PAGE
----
People We Meet on Vacation

Page 36

I nod, and the silence unfurls awkwardly until I ask, “How’s your dad?”

“Yeah,” Alex says. “Good. He’s doing good. I told you about the bumper sticker?”

I smile. “You did.”

He gives a self-conscious laugh and thrusts his hand through his hair. “God, getting old is boring. My best party story is that my dad got a new bumper sticker.”

“Pretty great story,” I insist.

“You’re right.” His head tilts. “Next do you want to hear about my dishwasher?”

I gasp and clutch my heart. “You own your own dishwasher? Like, it’s in your name?”

“Um. They don’t typically register dishwashers to your name, but yes, I bought it. Right after I got the house.”

A nameless emotion stabs at my chest. “You . . . bought a house?”

“I didn’t tell you?”

I shake my head. Of course he didn’t tell me. When would he have told me? But still it hurts. Every single thing I’ve missed in the last two years hurts.

“My grandparents’ house,” he says. “After my grandma passed away. She left it to my dad, and he wanted to sell it, but it needs work he didn’t have the time or money for, so I’ve been living in it, fixing it up.”

“Betty?” I swallow the tangle of emotions rising in my throat. I only met Alex’s grandmother a few times, but I loved her. She was tinier than me and fierce, a lover of murder mysteries and crocheting, spicy food and modern art. She’d fallen in love with her priest and he’d left the priesthood to marry her (“And that’s how we became Protestants!”) and then (“eight months later,” she told me with a wink), Alex’s mother had been born with a head of thick dark hair just like hers and a “strong” nose like Alex’s grandfather, God rest his soul.

Her house was a funky quad-level from the early sixties. It had the original orange and yellow floral wallpaper in the living room, and she’d had to put ugly brown carpet over the hardwood and tile—even in the bathroom—after she slipped and broke her hip several years ago.

“Betty’s gone?” I whisper.

“It was peaceful,” Alex says, without looking at me. “You know, she was really, really old.” He’s started to fold our straw wrappers, precisely, into small squares. He shows no sign of emotion, but I know Betty was pretty much his favorite family member, maybe tied with David.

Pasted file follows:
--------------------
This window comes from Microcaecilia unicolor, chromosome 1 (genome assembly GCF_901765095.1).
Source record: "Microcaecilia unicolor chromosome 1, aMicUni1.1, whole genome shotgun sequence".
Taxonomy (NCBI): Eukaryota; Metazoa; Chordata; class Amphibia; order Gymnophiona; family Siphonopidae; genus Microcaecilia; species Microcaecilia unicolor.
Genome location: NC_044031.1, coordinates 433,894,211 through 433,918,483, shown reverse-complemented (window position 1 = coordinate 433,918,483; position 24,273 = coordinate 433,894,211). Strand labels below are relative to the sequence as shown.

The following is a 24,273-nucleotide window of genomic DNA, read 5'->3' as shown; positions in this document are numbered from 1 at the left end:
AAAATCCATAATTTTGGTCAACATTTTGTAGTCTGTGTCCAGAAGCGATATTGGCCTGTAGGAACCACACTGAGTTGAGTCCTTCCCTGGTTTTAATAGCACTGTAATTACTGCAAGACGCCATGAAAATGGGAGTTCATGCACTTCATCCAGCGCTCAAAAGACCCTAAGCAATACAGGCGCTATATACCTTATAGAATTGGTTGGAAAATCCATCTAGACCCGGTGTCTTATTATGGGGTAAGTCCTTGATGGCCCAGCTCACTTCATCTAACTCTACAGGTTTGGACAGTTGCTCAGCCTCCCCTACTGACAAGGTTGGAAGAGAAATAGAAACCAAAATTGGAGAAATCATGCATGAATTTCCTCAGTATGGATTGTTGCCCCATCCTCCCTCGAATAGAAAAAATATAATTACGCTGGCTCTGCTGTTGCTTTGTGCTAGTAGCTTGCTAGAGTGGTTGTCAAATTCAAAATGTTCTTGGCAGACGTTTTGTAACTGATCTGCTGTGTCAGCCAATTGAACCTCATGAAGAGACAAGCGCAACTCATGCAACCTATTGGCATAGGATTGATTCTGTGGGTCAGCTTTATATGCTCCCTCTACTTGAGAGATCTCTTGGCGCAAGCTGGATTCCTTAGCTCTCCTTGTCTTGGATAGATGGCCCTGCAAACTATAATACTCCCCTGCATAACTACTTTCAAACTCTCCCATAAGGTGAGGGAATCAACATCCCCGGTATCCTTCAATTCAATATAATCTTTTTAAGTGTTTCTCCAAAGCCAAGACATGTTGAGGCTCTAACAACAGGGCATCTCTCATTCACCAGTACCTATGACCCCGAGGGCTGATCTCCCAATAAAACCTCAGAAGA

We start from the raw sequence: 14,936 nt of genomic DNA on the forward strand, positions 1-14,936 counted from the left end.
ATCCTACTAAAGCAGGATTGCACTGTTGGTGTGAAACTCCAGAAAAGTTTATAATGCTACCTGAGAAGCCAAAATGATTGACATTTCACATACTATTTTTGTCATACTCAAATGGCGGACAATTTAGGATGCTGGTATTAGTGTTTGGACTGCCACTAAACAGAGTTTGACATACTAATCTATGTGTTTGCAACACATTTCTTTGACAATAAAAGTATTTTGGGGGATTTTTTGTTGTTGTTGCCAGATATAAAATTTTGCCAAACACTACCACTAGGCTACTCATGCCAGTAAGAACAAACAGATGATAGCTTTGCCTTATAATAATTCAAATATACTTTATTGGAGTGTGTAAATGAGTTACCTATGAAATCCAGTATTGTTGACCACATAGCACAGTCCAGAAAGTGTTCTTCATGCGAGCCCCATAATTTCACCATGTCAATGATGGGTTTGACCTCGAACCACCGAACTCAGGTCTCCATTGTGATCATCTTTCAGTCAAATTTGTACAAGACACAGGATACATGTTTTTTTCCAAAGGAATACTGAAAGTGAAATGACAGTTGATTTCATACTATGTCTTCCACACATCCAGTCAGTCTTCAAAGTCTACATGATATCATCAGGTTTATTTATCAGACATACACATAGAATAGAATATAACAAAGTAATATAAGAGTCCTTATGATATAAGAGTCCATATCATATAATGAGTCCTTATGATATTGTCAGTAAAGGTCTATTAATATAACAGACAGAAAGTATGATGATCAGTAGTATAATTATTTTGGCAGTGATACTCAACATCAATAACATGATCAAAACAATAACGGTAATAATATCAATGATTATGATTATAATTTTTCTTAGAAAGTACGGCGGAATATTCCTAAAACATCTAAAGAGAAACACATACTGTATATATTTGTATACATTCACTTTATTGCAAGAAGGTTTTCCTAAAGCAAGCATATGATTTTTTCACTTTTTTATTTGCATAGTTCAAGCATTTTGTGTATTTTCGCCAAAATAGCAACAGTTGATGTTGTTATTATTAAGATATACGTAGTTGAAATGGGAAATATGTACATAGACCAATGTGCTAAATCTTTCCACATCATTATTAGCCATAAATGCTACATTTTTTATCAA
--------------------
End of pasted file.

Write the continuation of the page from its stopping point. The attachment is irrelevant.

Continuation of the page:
“God, I’m sorry.” I fight to keep my voice from shaking, but my emotion is rising, tidal-wave style. “Flannery O’Connor and Betty. I wish you’d told me.”

His hazel eyes drag up to mine. “I wasn’t sure you wanted to hear from me.”

I blink back tears, glance away, and pretend I’m sweeping my hair out of my face rather than wiping at my eyes. When I look back at him, his gaze is still fixed on me.

“I did,” I say. Shit, the tremors have arrived.

Even the mariachi band playing in the back room seems to quiet to a hum, so that it’s just us in this red booth with its colorful hand-carved table.

“Well,” Alex says softly. “Now I know.”

I want to ask if he wanted to talk to me in all that time, if he ever typed out messages that went unsent or thought about calling for so long he actually started to dial.

If he too feels like he lost two good years of his life when we stopped talking, and why he let it happen. I want him to say things can be how they were before, when there was nothing we couldn’t say to each other, and being together was as easy and natural as being alone, without any of the loneliness.

But then our server comes by with the check. I instinctively reach for it before Alex can.

“That’s not R+R’s card?” he says, like it’s a question.

Without actively deciding to, I lie. “They just reimburse us now.” My hands tingle, itch with discomfort over the deception, but it’s too late to take it back.

When we get outside, it’s dark and starry. The heat of the day has broken, and though it still must be in the upper seventies, it’s nothing compared to the one hundred and six we were dealing with earlier. There’s even a breeze. We’re silent as we cross the parking lot to the Aspire. There’s a heaviness between us now that we’ve brushed against what happened in Croatia.

I’d convinced myself we could leave it in the past, but now I realize that every time I learn something new from the last two years, it will press on that same raw spot in my heart.

It’s got to be having some kind of effect on him too, but he’s always been good at bottling up his feelings when he doesn’t want to share them.

The whole ride home I want to say, I’d take it back. If it would fix this, I’d take it back.

When we reach the apartment, it is officially hotter inside than outside. We both beeline for the thermostat. “Eighty-one?” he says. “It went up again?”

I rub the bridge of my nose. A headache is starting behind my eyes, from heat or alcohol or stress, or all of it. “Okay. Okay. We’ve got to turn it back up to eighty, right? And let it drop to that before we lower it again?”

Alex stares at the thermostat like it just knocked an ice cream cone out of his hand. There are unintentional shades of Sad Puppy Face in his expression.

“One degree at a time. That’s what Nikolai said.”

He adjusts the temperature to eighty, and I slide open the door to the balcony.

But the wall of plastic sheeting is keeping out the fresh air. In the kitchenette, I rifle through drawers until I find a pair of scissors.

“What are you doing?” Alex asks, following me onto the balcony.

“Just the bare fucking minimum,” I say, slicing the scissors into the middle of the plastic.

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